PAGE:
When the at-fault driver has not contacted their insurance, or is not cooperating in some other way, the typical third-party claim process breaks down. That is not good news for your claim.

The insurance company will likely tell you they can’t investigate the claim until they can get information from the at-fault driver.

Meanwhile, your car is damaged, your medical bills are piling up, and you need resolution. There are better options than sitting around waiting for the other driver to contact insurance.

If the at-fault driver didn’t contact insurance, or isn’t responding, contacting a personal injury attorney to help you review your options is a smart move. Consultations are generally free, and an attorney will help you determine whether it’s worthwhile to file a suit, or if another option is better.

If there was bodily injury, or other expensive damages, a lawsuit is probably the only way to get fully compensated.

There also may be options through your own insurance to cover at least some of your damages, though if the damages are extensive, your coverage may not take care of the entire bill.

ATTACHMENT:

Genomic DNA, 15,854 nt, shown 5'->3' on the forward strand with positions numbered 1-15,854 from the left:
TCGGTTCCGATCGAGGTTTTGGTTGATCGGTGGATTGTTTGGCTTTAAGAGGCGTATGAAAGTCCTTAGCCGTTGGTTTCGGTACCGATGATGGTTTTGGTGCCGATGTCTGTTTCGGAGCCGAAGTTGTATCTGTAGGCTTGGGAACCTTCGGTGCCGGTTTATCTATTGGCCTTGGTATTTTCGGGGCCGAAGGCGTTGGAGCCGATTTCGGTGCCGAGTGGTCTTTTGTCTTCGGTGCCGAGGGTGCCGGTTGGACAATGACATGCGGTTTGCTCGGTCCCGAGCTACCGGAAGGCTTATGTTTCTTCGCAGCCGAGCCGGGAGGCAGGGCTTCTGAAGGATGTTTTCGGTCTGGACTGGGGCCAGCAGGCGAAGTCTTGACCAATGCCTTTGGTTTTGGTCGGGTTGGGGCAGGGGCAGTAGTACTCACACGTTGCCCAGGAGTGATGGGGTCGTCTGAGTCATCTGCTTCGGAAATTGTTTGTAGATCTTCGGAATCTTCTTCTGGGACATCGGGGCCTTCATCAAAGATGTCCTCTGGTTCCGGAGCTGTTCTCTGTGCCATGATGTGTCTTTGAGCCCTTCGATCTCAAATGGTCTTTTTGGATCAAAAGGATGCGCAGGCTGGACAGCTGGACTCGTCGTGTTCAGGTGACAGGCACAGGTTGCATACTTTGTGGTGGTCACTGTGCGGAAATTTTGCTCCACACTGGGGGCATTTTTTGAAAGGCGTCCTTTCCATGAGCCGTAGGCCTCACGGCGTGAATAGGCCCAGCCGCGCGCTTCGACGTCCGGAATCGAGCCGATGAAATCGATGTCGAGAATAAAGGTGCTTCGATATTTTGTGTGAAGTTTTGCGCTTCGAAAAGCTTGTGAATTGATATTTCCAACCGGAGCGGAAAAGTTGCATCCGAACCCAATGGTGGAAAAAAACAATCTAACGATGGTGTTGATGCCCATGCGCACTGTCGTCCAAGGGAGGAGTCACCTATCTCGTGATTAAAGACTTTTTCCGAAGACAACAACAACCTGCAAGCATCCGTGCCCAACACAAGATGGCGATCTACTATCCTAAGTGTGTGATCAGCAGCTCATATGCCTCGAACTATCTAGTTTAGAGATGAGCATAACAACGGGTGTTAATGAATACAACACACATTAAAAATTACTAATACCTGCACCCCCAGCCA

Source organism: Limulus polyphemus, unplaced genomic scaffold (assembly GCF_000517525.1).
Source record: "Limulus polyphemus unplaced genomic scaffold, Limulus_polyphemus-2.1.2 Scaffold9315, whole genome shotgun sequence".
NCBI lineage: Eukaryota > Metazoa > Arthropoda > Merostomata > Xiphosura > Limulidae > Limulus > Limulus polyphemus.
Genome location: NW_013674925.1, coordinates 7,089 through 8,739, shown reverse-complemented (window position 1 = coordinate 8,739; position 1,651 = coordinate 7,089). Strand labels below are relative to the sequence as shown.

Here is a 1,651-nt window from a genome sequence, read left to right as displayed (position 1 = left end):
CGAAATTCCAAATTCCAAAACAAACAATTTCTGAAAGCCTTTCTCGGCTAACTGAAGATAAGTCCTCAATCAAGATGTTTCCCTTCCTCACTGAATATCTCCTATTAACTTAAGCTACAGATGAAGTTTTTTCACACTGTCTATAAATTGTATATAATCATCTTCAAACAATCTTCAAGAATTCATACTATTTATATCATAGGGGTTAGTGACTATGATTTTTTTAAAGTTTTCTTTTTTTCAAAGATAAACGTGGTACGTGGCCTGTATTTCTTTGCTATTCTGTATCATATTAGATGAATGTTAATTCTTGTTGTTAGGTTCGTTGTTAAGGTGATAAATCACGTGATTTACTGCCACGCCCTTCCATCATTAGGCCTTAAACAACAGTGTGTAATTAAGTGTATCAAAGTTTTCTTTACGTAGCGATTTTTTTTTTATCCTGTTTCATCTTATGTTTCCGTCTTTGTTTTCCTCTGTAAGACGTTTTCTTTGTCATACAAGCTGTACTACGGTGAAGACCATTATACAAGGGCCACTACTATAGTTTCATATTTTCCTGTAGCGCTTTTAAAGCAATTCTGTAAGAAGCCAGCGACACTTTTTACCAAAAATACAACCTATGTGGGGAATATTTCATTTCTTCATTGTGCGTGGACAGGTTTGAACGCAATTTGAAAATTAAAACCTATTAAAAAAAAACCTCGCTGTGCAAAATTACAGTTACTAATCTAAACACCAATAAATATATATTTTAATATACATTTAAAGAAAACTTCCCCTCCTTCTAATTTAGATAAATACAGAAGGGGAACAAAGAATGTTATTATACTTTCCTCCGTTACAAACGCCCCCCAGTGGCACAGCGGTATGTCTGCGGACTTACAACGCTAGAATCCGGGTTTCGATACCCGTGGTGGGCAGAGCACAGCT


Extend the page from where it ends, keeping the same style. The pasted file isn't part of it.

Filing a Lawsuit

Pros of filing a lawsuit are:

  • It will force the at-fault driver to respond.
  • In most states, you can seek pain and suffering compensation.
  • You can include legal costs in your claim.

Cons of filing a lawsuit are:

  • You are suing the driver, not their insurance, and it may be difficult to recover much money.
  • It can be expensive for you, and take a long time.

Collision Coverage

You likely have collision coverage in your auto insurance policy. This covers damage to your car, no matter who is at fault.

Pros of collision coverage:

  • This will cover damage to your vehicle, up to your coverage limit.
  • Your insurance pays, then it’s up to them to pursue reimbursement from the other driver’s insurance.

Cons of collision coverage:

  • It does not pay for bodily injury, which is often more expensive than property damage.
  • You will have to pay a deductible.

Uninsured Motorist Insurance